Monday, April 9, 2012
Battling a culture of medical graft
In Romania, bribes are required for care. One doctor flies patients elsewhere for surgery.
By Alison Mutler And Vadim Ghirda
Associated PressBUCHAREST, Romania - Dr. Catalin Cirstoveanu runs a cardio unit with state-of-the-art equipment at a Bucharest children's hospital. But not a single child has been treated in the year-and-a-half since it opened.
The reason? Medical staff he needs to bring in to run the machinery would have expected bribes.
So Cirstoveanu launched a crusade to save babies who come to him for care: He flies them to Western Europe on budget flights so they can be treated by doctors who don't demand kickbacks.
That's what Cirstoveanu did last month for 13-day-old Catalin, who needed heart surgery. Cirstoveanu packed a small bag, slipped emergency breathing equipment into the baby carrier, and caught a cheap flight to Italy, where doctors were waiting to perform the surgery.
The operation was successful. Two days later, though, a 3-week-old baby whom Cirstoveanu whisked away to the same clinic in northwestern Italy, with tubes piercing her tiny frame, died before she could have lymph gland surgery.
"I was very worried it wouldn't work," said Cirstoveanu. "But in Romania, she would have died anyway."
Cirstoveanu is fighting an exhausting, largely solitary battle against a culture of corruption that's so embedded in Romania that surgeons demand bribes to save infants' lives and that patients must slip cash to a nurse to get their sheets changed.
It's one of the reasons why the country's infant mortality rate is more than double the European Union average, with one in 100 children not reaching their first birthday.
"To be honest, it's so deeply rooted into our system that it's really difficult to eliminate," Health Minister Ladislau Ritli said in an interview.
Officially, the new cardio unit that Cirstoveanu runs at the Marie Curie children's hospital isn't functioning because jobs have not been filled. The real reason appears to be that Cirstoveanu banned staff from taking bribes. That means high-tech machinery is idle because qualified experts do not apply for jobs.
The zero-tolerance policy on corruption makes for a grueling work schedule for Cirstoveanu, who must shuttle babies abroad for surgery and take care of them on the flight. During the two-hour flight with the girl who died, Cirstoveanu fixed tubes, sedated her and hand-pumped oxygen to keep her alive.
Patients in Romania routinely discuss the "stock market" rate for bribes. Surgeons can get hundreds of dollars and upward for an operation, while anesthetists get roughly a third of that, depending on what a patient can afford. Nurses get a few dollars from patients each time they administer medications or put in drips.
While the Romanian state appears unwilling to do anything, it often foots the bill.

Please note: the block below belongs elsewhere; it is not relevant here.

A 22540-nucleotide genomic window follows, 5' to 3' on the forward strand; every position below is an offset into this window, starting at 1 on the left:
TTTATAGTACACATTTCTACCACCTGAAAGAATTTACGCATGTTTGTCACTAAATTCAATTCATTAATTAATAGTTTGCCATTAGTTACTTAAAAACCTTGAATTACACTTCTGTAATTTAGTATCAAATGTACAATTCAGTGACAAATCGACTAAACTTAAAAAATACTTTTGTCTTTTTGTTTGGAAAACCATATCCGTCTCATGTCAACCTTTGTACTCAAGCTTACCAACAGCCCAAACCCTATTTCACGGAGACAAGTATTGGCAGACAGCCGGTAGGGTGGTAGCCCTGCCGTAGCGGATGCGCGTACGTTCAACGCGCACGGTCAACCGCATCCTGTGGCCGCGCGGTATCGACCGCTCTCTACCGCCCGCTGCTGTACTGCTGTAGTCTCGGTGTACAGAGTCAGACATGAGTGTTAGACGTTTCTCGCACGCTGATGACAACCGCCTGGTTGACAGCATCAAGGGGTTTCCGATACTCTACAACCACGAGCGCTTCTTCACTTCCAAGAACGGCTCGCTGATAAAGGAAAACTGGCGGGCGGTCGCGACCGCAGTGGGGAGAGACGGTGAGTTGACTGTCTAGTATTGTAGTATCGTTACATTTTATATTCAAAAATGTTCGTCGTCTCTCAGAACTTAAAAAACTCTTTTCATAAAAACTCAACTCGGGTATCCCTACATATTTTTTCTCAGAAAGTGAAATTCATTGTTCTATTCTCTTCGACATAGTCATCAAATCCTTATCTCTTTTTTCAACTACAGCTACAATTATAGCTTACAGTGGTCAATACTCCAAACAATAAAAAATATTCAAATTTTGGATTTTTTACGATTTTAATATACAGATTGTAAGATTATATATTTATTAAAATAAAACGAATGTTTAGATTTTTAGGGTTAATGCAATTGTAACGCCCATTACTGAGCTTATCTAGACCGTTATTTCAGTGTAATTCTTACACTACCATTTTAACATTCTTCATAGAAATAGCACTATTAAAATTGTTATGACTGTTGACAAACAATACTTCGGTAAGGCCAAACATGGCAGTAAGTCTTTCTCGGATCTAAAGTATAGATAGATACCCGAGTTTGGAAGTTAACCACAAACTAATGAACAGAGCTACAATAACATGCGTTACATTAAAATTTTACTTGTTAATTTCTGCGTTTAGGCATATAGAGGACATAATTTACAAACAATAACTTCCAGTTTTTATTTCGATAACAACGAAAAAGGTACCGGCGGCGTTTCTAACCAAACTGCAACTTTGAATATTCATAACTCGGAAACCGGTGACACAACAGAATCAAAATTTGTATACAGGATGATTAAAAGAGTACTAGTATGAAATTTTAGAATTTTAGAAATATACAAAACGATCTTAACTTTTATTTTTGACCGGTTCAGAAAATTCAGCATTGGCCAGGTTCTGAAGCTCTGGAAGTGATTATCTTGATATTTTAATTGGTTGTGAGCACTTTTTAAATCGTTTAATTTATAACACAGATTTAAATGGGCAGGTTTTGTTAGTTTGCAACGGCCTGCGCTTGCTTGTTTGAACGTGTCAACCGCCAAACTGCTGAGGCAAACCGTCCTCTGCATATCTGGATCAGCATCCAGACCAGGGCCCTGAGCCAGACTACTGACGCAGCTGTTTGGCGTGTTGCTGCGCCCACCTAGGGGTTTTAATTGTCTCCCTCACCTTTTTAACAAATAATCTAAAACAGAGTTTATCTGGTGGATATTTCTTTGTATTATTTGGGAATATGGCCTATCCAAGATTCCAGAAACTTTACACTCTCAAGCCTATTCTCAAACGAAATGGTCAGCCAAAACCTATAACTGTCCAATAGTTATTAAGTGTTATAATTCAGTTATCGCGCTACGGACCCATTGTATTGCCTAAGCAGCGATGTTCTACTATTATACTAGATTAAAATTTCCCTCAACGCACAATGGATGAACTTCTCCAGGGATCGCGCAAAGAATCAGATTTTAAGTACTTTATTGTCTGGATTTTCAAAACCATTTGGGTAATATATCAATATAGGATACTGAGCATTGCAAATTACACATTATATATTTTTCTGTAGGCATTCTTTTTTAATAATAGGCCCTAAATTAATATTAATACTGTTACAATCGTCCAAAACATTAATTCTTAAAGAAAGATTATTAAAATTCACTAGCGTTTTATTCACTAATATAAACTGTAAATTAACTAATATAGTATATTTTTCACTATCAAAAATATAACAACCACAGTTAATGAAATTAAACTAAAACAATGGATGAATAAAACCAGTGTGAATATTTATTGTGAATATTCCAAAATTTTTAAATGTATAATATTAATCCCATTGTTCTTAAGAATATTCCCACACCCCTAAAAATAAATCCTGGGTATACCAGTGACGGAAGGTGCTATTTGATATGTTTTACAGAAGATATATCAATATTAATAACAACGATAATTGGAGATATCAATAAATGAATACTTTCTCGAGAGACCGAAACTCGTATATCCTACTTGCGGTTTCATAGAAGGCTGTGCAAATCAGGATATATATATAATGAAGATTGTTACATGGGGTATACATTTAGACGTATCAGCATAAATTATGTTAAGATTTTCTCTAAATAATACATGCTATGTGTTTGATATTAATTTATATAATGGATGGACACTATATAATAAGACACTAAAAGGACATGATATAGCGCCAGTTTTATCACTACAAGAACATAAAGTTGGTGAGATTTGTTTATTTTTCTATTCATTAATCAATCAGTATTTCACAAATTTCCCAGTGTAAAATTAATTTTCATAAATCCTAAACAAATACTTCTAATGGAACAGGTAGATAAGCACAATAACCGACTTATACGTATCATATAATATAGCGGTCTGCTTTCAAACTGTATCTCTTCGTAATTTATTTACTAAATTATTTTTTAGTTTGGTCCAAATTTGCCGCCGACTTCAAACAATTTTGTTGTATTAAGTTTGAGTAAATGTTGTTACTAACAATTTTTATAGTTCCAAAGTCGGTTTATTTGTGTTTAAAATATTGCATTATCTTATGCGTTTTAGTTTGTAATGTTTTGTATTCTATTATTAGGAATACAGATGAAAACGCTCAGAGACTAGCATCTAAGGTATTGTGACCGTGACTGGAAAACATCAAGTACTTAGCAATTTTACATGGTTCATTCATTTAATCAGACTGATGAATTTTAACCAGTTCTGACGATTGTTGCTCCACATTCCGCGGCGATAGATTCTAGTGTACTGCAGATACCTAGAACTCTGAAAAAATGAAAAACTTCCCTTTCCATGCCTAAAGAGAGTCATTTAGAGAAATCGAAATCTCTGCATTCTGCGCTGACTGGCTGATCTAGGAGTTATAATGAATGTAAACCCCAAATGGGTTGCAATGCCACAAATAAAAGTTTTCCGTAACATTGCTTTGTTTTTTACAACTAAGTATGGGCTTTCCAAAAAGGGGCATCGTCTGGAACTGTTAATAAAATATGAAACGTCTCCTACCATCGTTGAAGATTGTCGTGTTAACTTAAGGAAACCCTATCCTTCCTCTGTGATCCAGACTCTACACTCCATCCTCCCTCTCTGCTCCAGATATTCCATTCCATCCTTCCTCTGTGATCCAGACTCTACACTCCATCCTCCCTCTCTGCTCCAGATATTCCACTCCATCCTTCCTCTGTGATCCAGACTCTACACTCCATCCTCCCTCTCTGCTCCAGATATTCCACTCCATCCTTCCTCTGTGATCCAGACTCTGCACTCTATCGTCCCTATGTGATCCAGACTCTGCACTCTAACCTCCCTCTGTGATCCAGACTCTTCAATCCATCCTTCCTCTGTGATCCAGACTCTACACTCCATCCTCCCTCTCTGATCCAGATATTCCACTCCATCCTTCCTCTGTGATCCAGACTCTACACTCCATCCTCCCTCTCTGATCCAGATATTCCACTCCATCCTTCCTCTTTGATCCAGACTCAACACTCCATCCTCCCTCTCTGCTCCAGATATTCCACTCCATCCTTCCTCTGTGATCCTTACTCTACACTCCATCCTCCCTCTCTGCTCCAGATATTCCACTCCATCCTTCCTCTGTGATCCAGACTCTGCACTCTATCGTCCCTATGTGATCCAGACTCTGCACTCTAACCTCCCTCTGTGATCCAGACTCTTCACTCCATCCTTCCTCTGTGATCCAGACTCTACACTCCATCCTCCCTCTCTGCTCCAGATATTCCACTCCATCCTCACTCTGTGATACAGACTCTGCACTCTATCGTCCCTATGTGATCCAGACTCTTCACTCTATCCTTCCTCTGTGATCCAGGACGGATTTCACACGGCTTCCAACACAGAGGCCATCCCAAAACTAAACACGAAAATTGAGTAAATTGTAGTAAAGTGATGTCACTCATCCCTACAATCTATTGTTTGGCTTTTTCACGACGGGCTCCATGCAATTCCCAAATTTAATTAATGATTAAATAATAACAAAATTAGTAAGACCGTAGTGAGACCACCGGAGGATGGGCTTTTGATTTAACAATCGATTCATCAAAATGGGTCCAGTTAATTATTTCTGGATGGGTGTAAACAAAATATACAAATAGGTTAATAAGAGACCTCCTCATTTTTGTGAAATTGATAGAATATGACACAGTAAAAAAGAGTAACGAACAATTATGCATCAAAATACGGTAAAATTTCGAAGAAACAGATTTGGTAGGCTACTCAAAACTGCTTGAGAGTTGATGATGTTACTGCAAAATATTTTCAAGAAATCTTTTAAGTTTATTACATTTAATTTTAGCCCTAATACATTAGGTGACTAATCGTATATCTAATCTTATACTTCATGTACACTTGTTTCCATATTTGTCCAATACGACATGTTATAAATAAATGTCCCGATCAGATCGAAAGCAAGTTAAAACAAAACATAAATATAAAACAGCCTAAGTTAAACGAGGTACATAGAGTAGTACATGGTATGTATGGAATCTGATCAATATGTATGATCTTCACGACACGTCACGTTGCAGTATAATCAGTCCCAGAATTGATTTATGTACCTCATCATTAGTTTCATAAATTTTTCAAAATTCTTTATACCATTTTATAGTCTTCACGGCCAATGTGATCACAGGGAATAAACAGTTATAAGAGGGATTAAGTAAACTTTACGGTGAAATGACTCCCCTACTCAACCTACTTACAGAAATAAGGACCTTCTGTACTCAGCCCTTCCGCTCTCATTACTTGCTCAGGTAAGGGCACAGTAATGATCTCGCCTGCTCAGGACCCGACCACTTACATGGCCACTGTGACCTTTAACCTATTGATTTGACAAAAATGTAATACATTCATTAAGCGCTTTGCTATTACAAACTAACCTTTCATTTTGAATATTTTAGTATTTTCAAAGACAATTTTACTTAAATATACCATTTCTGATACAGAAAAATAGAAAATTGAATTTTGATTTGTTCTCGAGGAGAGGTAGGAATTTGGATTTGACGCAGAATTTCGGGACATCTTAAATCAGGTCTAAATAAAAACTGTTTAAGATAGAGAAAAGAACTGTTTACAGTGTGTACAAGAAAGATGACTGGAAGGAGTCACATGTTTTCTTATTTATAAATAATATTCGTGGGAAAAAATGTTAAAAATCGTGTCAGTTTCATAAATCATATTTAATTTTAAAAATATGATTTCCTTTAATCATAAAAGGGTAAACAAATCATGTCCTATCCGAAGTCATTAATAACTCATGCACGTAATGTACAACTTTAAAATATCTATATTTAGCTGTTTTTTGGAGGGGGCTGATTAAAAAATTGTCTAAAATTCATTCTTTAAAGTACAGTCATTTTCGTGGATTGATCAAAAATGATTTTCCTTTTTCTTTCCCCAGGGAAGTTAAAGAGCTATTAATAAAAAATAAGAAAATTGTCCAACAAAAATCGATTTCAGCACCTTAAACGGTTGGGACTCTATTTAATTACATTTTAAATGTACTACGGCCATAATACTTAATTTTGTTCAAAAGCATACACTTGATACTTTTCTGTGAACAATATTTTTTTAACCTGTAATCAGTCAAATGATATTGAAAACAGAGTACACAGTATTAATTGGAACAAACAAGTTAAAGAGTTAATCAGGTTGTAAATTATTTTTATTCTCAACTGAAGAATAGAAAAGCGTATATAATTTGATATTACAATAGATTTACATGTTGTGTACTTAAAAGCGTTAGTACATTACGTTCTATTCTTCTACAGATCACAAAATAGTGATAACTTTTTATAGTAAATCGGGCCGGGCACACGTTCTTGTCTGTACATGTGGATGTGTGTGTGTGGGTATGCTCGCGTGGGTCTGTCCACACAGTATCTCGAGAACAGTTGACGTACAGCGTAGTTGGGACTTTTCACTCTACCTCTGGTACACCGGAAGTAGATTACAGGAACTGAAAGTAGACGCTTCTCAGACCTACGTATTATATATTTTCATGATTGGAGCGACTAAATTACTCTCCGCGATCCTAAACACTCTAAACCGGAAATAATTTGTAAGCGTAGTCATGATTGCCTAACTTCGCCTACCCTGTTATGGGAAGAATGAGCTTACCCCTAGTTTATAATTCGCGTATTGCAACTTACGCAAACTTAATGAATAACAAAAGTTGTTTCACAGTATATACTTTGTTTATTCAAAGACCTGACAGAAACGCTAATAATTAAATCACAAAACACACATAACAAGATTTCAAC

At the Marie Curie unit, Catalin's operation would have cost $2,700 to $4,000 without bribes. Romanian state health insurance is paying 10 times that for his operation in Italy, a small fortune in a country where the average monthly salary is about $500 after tax.
Many disillusioned doctors have abandoned the country, which spends just 4 percent of its gross domestic product on health care, about half the percentage of GDP Western European countries spend.
Last year, 2,800 Romanian doctors - discouraged by the antiquated and corrupt health system and low wages - left to work in Western Europe, according to the Romanian College of Doctors.
Bribes across Romania accounted for $1 million a day in 2005, according to a World Bank report; more recent estimates are not available.
The tragic plight of Romanian children is nothing new.
In an effort to boost Romania's then-population of 23 million, Communist dictator Nicolae Ceausescu banned birth control and abortion. Thousands of infants were left in orphanages in harrowing conditions broadcast around the world after his execution in 1989.
Nearly a quarter-century later, the country's shortcomings are again on display. Yet remarkable things are happening at the Marie Curie hospital. Anca Mandache, a pediatric heart surgeon, left her career in France to offer her services to the Marie Curie hospital, making one tenth what she would have earned in France. Others also are expressing an interest in working at the clinic.
Cirstoveanu says he feels "ashamed" that he has to go to the lengths he does to save children, but talks with pride in seeing the joy of parents whose babies survive.
They are in awe of his dedication.
"Cirstoveanu is more than a hero - he is a god for us and the children," said Gheorghe Meliusoiu, 28, Catalin's woodcutter father. "If there were more like him, many lives would be saved."